Once arrived in Li, Caroline tells us that she needs to go to Chiang Mai for her visa purposes on January 16 and offers to go with her. Of course, we agree. Chiang Mai and Nong Khai were the cities in Thailand we didn’t want to miss out.
Cities in Thailand You Need to Visit
Chiang Mai Sights
One of the cities in Thailand which should never be missed is Chiang Mai, the largest city in northern part of the country, which used to be a capital of the Kingdom of Lanna during 1296-1768. The name meant “new city” and was called so when it became the new capital of the newly founded kingdom.
After settling at the hostel, Caroline became our guide and showed us the city. Before moving to Li, she used to live here, so she knew all the spots and beautiful areas of town. The town is full of foreigners, western style restaurants, and temples; however, once you traveled in Thailand the temples rarely amuses you anymore. Thus, there are still some worth visiting.
Wat Phrathat Doi Suthep is the most famous temple on Doi Suthep hill and dates from 1383. Located 15 kilometers from the city, its accessible by songthaews from Chiang Mai University for 40 Baht. Once at the entrance, you can take either 309 steps to the temple or a rope-way.
The entrance costs 30 Baht for foreigners. You need to take your shoes off at the door. The area boasts with pagodas, statues, bells, and shrines. If lucky enough, you can even get the blessing from a monk and a modest rope bracelet.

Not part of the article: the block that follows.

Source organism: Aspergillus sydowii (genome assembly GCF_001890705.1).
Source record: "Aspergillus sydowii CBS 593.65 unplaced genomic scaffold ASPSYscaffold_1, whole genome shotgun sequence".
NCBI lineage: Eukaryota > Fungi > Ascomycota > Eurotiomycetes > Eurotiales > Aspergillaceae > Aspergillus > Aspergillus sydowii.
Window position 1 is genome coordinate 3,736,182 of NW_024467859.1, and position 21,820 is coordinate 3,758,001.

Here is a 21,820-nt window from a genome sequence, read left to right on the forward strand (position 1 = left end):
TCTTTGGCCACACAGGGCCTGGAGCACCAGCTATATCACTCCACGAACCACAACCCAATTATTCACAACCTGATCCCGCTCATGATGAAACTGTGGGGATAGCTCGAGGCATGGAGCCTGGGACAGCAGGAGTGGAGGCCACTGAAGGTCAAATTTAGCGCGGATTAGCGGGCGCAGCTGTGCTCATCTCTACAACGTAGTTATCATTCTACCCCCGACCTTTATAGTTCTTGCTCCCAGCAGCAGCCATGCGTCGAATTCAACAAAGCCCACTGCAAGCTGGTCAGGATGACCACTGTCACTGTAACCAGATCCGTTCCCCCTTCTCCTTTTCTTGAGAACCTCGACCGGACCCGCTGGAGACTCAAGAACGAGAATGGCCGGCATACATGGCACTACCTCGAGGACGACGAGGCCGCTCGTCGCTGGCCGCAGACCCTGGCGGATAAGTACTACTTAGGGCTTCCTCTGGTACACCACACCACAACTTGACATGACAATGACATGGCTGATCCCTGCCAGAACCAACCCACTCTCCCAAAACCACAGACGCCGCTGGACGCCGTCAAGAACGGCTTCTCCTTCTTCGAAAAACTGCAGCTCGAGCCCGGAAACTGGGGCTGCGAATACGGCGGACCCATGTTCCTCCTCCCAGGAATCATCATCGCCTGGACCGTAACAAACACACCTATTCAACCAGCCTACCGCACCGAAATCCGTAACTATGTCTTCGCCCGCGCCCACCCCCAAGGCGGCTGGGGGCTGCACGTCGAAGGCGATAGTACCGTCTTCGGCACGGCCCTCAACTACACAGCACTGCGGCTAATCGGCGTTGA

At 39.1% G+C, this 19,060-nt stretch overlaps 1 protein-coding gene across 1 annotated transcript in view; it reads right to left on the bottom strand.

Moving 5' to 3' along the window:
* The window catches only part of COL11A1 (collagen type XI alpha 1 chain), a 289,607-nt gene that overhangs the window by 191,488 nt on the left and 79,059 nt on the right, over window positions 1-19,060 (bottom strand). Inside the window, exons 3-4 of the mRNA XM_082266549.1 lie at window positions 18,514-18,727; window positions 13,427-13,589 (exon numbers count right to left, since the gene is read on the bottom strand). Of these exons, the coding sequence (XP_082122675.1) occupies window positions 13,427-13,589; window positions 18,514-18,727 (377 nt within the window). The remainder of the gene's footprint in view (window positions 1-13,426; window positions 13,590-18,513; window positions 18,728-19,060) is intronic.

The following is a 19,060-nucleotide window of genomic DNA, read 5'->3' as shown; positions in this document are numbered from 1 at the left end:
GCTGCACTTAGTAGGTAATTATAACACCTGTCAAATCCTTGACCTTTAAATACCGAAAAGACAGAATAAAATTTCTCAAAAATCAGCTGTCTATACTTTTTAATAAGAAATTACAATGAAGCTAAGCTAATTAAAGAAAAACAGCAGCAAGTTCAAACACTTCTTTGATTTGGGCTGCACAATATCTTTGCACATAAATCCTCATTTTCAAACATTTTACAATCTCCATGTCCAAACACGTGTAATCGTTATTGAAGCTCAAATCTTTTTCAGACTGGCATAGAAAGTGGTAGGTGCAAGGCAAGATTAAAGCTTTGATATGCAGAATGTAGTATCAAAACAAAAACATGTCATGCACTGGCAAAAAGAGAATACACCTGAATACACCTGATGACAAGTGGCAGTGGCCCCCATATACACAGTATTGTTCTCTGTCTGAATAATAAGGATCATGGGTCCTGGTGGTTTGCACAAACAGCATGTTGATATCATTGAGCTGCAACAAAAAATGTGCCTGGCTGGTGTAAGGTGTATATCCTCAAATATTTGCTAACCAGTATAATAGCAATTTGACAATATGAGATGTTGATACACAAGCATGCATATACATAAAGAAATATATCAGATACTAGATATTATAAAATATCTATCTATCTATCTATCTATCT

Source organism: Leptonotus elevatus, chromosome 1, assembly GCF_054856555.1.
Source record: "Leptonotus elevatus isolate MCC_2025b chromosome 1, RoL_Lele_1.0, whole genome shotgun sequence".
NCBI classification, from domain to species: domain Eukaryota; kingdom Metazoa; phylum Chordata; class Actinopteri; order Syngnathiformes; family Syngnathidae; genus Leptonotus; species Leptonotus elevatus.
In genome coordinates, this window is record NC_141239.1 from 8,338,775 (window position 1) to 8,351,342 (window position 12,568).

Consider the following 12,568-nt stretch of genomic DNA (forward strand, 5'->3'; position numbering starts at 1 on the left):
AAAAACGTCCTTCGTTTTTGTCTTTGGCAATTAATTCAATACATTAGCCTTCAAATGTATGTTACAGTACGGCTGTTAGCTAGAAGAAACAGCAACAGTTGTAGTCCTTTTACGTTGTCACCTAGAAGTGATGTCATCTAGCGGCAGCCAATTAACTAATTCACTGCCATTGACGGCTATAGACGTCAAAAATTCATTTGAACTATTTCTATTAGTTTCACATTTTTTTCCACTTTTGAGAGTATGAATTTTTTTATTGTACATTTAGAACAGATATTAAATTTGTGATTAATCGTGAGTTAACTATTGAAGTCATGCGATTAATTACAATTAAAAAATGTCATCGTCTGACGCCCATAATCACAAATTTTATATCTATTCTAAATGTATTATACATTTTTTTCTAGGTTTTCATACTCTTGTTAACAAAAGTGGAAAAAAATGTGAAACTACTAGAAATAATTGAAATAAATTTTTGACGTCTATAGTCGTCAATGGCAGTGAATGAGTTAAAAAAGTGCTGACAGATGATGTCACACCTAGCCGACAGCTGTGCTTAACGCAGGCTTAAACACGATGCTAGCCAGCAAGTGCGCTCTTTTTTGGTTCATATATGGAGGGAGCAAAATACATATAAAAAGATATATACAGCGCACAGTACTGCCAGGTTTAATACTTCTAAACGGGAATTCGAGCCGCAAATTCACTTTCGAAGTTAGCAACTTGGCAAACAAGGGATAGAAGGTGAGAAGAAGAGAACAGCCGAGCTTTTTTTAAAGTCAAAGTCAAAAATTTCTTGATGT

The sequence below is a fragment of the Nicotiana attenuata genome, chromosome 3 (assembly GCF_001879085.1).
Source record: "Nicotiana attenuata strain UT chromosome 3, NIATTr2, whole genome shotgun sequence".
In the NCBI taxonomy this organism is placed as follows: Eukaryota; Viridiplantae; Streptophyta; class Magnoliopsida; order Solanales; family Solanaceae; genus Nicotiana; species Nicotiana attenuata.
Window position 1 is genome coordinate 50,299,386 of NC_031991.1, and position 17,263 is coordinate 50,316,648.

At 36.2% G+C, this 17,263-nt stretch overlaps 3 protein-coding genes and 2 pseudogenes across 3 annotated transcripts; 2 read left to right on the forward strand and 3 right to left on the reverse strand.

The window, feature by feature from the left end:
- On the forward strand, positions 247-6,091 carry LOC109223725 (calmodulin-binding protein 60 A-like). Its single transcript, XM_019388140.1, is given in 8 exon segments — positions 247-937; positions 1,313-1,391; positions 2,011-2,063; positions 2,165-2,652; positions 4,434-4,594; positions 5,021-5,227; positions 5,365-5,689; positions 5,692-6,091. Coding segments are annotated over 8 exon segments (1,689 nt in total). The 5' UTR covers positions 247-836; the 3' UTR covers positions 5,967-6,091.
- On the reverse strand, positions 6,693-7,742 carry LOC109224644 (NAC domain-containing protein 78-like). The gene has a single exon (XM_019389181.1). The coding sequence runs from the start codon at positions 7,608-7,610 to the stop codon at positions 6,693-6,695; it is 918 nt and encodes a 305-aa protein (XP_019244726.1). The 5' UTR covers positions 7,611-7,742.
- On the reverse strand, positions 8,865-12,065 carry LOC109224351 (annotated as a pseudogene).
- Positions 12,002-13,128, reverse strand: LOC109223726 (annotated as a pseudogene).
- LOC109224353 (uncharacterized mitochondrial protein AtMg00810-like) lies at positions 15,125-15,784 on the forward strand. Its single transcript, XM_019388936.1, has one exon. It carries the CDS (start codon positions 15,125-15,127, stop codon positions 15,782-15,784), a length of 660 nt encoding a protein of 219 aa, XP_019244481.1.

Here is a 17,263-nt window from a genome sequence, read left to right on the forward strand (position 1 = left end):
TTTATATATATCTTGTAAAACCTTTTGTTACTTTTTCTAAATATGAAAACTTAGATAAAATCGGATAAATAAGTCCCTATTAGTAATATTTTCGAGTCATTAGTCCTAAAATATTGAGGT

Wat Chedi Luang, another area full of wats and pagodas. Some of them have a wax statue of monks, which looks quite realistic and a bit scary at one point.
Another exciting place to visit is the Night Bazaar in downtown. Colossal Bazaar can make you dizzy with all the varieties of t-shirts, souvenirs, scarfs, decor and much more.
On January 17, we said goodbye to Caroline who headed back to Li, while we continued our way to Nong Khai.
Sala Keoku also referred Buddha Park, is another must-see cities in Thailand that features massive and bizarre sculptures inspired by Buddhism and Hinduism. Located near Thai-Lao border, the site is less touristy and costs only 20 Baht to enter. Unfortunately, there is no public transport going to the park – your only option is a tuk-tuk, which waits for you.
The park of a similar concept is two, one here and another in Laos, 25 km from Vientiane. Luang Pu, a Lao citizen, created both parks. However, Thai one has bigger and extravagant sculptures.
Probably one of the most interesting parts of the park is the Wheel of Life. It shows life and death of a human being, which continues forever unless one escapes it through Nirvana.